The plot unfolds through cut scenes as the game progresses and the puzzles provide plenty of challenge to keep you exploring and guessing. From hitting switches and moving blocks to blowing up pillars, using Ico's weight to drop objects, and figuring out mechanics, there's plenty going on at any given time. Throughout all of this, the pressing need to protect Yorda is always in the back of players minds. It's easy to get stumped by puzzles, but there's always the nagging sense that danger is right around the corner and only you can stop it. It's a rather tense experience for such an atmospheric game and it doesn’t take much to get sucked in.
From start to finish, Ico is a unique game that stands as a point to the video games as art argument. It's beautiful, detailed, and fun to play. That's a winning combination in anyone's book, but adding 2005's Shadow of the Colossus to the package really makes it a stunning collection.
Shadow of the Colossus is by no means a direct sequel, but rather a spiritual successor. There are several references between the two even if they are largely in atmosphere and unspoken connections.
In Shadow of the Colossus players take on the role of Wander, who is a young man attempting to bring his beloved Mono back from the land of the dead. In order to do so Wander ventures to a far away land and seeks a contract with Dormin, an ancient god of sorts. Dormin informs Wander that it is possible to resurrect Mono, but in order to do so he will have to defeat the Colossi, ancient guardians of this land. Wander agrees and sets out on the hunt with his trusty horse Agro.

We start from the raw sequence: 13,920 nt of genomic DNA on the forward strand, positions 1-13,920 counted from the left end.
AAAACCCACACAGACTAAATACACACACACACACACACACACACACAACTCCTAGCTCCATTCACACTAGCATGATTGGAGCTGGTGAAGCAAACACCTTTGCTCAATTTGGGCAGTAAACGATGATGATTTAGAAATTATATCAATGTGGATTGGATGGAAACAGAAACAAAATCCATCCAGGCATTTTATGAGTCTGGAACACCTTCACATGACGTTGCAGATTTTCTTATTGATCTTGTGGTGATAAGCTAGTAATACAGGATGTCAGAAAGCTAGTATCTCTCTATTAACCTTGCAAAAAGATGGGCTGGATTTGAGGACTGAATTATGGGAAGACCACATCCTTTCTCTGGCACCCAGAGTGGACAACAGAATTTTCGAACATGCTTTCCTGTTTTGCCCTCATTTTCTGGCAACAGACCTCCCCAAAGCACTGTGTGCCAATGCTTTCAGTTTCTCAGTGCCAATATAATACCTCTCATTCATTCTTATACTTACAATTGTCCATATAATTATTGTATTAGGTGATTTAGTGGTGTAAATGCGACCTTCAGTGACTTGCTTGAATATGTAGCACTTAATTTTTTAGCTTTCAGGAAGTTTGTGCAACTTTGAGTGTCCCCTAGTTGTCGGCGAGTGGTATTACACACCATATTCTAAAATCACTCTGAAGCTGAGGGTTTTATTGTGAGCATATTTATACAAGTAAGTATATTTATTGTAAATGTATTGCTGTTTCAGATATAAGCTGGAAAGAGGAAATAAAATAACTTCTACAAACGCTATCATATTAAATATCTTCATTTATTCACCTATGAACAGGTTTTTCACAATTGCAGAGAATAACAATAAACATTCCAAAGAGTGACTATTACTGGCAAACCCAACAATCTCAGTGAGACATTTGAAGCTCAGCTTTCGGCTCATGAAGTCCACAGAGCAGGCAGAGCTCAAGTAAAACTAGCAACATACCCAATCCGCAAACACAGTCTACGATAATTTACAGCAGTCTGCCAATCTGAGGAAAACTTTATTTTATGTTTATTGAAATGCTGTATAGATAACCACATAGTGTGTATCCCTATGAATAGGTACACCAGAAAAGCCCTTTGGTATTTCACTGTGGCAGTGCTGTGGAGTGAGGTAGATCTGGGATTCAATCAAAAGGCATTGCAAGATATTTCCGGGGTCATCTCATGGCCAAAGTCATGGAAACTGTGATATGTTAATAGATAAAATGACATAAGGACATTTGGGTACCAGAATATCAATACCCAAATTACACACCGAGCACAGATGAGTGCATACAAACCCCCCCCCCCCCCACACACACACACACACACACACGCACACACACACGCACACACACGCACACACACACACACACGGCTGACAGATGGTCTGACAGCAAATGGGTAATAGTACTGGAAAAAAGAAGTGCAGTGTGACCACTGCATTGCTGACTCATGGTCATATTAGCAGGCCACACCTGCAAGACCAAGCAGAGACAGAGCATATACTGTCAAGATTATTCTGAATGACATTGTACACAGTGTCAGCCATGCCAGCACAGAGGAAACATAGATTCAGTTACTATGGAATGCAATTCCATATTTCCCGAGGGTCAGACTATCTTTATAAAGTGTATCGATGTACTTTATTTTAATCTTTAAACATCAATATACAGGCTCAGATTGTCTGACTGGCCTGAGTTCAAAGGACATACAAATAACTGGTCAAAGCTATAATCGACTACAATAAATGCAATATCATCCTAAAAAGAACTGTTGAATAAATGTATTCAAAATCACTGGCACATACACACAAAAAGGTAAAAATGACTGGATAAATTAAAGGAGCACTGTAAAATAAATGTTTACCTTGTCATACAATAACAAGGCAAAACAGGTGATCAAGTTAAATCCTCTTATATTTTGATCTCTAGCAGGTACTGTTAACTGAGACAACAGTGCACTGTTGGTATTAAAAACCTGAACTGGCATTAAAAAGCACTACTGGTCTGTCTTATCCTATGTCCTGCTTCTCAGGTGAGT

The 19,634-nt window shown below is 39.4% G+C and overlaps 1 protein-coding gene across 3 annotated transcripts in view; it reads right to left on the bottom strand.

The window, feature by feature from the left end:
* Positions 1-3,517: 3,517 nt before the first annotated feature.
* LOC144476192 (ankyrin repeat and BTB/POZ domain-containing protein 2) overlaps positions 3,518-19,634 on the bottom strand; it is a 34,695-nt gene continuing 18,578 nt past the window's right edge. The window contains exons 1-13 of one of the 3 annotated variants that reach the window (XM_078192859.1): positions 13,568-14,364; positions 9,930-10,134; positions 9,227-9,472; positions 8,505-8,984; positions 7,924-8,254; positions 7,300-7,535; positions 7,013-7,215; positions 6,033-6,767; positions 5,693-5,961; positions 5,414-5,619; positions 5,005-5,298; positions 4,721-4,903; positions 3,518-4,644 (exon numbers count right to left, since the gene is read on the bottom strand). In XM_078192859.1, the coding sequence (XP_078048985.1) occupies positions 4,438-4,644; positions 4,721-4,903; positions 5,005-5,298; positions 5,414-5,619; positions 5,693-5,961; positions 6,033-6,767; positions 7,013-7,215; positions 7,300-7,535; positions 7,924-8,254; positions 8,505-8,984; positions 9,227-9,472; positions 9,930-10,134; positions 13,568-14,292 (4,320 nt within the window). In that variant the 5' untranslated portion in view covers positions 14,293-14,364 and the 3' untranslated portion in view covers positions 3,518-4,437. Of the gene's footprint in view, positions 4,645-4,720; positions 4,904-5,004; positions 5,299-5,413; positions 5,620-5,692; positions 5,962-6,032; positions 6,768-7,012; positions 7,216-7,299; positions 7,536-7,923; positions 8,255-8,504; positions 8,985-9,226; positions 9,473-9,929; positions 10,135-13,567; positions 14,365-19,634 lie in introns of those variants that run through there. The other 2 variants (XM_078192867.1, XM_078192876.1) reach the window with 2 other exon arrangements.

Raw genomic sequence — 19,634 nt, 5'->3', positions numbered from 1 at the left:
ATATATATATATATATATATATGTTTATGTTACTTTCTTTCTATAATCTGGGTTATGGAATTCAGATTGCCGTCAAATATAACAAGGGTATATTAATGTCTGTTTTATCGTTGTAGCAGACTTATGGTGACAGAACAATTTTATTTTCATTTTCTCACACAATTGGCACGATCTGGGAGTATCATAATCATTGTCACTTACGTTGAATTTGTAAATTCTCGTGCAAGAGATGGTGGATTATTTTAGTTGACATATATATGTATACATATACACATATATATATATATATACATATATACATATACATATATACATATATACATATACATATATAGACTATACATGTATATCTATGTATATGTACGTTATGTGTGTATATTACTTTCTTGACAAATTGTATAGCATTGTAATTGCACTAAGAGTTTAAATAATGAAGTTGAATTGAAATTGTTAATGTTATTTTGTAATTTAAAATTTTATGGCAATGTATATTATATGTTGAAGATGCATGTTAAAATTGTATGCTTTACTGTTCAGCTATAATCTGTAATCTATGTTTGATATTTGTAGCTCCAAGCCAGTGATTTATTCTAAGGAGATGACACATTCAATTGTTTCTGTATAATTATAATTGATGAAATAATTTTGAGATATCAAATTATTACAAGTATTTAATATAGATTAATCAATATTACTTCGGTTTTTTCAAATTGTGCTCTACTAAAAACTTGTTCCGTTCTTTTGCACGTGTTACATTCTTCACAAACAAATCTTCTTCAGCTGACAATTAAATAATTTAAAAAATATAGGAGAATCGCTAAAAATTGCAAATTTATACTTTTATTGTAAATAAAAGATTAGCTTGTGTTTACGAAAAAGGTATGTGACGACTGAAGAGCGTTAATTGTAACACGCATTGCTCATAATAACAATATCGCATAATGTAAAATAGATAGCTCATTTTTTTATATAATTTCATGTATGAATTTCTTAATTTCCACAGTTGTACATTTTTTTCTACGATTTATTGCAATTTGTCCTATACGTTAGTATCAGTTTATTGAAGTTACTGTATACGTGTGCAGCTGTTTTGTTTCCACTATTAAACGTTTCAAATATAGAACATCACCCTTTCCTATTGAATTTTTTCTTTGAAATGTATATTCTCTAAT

Once again Team Ico nailed the atmosphere in their game. The world is masterfully portrayed with minimalistic intent. There's nothing around Wander and Argo except for nature, ancient ruins, and expansive mountain ranges and rivers. It's daunting to take in but traversing from one side of the continent to the other guided by the light from Wander's sword is relaxing and rewarding. The only figures that Wander actually interacts with during the course of the game are the massive Colossi that he must defeat.
The Colossi are towering monstrosities that would be considered bosses in any other game. There are sixteen of these beasts in the world and they are the only enemies players will encounter. Each such battle is epic in scope as Wander must climb his prey, find a way to stop them, search out their weak-point, and try to not be killed in the process. It's white knuckled tension at its best and having this type of climax after a peaceful ride through the landscape is a dynamic contrast.